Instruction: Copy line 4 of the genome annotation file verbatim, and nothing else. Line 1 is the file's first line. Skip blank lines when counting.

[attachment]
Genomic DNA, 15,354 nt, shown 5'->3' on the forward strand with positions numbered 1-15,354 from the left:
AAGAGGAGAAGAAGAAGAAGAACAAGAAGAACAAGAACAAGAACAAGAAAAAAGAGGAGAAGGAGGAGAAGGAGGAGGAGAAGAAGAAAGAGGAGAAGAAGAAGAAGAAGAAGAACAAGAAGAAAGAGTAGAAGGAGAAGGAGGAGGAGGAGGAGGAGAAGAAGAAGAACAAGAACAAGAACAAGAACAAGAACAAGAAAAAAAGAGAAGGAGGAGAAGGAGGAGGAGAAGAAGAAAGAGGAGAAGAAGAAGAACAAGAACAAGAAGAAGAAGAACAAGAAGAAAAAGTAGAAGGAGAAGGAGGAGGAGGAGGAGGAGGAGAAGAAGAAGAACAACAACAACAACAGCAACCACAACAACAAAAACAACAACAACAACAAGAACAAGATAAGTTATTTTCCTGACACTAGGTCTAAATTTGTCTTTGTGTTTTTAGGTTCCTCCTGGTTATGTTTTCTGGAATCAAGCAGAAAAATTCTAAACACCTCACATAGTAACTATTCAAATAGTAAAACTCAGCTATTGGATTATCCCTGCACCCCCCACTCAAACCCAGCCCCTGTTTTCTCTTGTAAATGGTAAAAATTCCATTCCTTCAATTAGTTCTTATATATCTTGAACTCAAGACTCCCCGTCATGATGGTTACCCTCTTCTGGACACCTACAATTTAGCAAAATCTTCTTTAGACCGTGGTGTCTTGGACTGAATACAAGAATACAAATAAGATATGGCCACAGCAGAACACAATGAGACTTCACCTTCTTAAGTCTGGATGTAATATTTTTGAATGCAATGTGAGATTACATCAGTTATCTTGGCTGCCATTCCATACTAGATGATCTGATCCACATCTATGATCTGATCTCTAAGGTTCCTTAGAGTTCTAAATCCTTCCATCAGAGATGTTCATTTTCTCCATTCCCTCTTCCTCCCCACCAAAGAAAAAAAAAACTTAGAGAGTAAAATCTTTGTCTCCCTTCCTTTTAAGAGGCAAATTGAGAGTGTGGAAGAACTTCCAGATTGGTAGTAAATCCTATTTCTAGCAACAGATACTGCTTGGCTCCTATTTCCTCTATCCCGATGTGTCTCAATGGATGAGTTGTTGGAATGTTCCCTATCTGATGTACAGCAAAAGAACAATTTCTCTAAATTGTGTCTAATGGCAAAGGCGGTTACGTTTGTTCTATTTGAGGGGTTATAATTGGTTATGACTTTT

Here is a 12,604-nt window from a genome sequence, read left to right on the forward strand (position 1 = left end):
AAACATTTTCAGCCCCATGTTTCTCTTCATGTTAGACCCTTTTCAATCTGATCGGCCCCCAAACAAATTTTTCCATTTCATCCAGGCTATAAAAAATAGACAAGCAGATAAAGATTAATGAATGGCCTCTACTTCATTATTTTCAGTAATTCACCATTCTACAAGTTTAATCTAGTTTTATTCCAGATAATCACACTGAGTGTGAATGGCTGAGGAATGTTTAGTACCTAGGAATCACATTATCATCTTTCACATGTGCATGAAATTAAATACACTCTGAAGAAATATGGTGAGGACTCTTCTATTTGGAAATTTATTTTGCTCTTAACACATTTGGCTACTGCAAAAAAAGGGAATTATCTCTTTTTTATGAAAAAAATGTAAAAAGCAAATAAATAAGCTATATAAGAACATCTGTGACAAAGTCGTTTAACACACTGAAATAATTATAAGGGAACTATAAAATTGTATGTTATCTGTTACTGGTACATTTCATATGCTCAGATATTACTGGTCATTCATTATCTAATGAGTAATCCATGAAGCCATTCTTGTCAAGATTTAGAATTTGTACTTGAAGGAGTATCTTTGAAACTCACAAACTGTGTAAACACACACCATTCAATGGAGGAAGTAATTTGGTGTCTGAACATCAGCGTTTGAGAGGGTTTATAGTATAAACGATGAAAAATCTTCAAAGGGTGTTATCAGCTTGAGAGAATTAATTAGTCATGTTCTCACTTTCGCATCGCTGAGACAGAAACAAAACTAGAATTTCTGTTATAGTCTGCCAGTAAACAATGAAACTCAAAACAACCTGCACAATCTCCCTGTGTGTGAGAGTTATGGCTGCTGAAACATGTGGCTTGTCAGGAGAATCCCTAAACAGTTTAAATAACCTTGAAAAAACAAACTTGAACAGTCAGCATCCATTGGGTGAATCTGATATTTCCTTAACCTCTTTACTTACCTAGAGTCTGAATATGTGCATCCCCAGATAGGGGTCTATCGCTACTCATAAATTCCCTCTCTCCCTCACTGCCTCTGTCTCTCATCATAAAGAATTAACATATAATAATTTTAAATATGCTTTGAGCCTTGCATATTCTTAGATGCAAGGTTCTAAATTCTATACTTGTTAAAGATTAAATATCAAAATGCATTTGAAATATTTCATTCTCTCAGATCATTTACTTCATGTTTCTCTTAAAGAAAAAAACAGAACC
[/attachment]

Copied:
AAACATTTTCAGCCCCATGTTTCTCTTCATGTTAGACCCTTTTCAATCTGATCGGCCCCCAAACAAATTTTTCCATTTCATCCAGGCTATAAAAAATAGACAAGCAGATAAAGATTAATGAATGGCCTCTACTTCATTATTTTCAGTAATTCACCATTCTACAAGTTTAATCTAGTTTTATTCCAGATAATCACACTGAGTGTGAATGGCTGAGGAATGTTTAGTACCTAGGAATCACATTATCATCTTTCACATGTGCATGAAATTAAATACACTCTGAAGAAATATGGTGAGGACTCTTCTATTTGGAAATTTATTTTGCTCTTAACACATTTGGCTACTGCAAAAAAAGGGAATTATCTCTTTTTTATGAAAAAAATGTAAAAAGCAAATAAATAAGCTATATAAGAACATCTGTGACAAAGTCGTTTAACACACTGAAATAATTATAAGGGAACTATAAAATTGTATGTTATCTGTTACTGGTACATTTCATATGCTCAGATATTACTGGTCATTCATTATCTAATGAGTAATCCATGAAGCCATTCTTGTCAAGATTTAGAATTTGTACTTGAAGGAGTATCTTTGAAACTCACAAACTGTGTAAACACACACCATTCAATGGAGGAAGTAATTTGGTGTCTGAACATCAGCGTTTGAGAGGGTTTATAGTATAAACGATGAAAAATCTTCAAAGGGTGTTATCAGCTTGAGAGAATTAATTAGTCATGTTCTCACTTTCGCATCGCTGAGACAGAAACAAAACTAGAATTTCTGTTATAGTCTGCCAGTAAACAATGAAACTCAAAACAACCTGCACAATCTCCCTGTGTGTGAGAGTTATGGCTGCTGAAACATGTGGCTTGTCAGGAGAATCCCTAAACAGTTTAAATAACCTTGAAAAAACAAACTTGAACAGTCAGCATCCATTGGGTGAATCTGATATTTCCTTAACCTCTTTACTTACCTAGAGTCTGAATATGTGCATCCCCAGATAGGGGTCTATCGCTACTCATAAATTCCCTCTCTCCCTCACTGCCTCTGTCTCTCATCATAAAGAATTAACATATAATAATTTTAAATATGCTTTGAGCCTTGCATATTCTTAGATGCAAGGTTCTAAATTCTATACTTGTTAAAGATTAAATATCAAAATGCATTTGAAATATTTCATTCTCTCAGATCATTTACTTCATGTTTCTCTTAAAGAAAAAAACAGAACC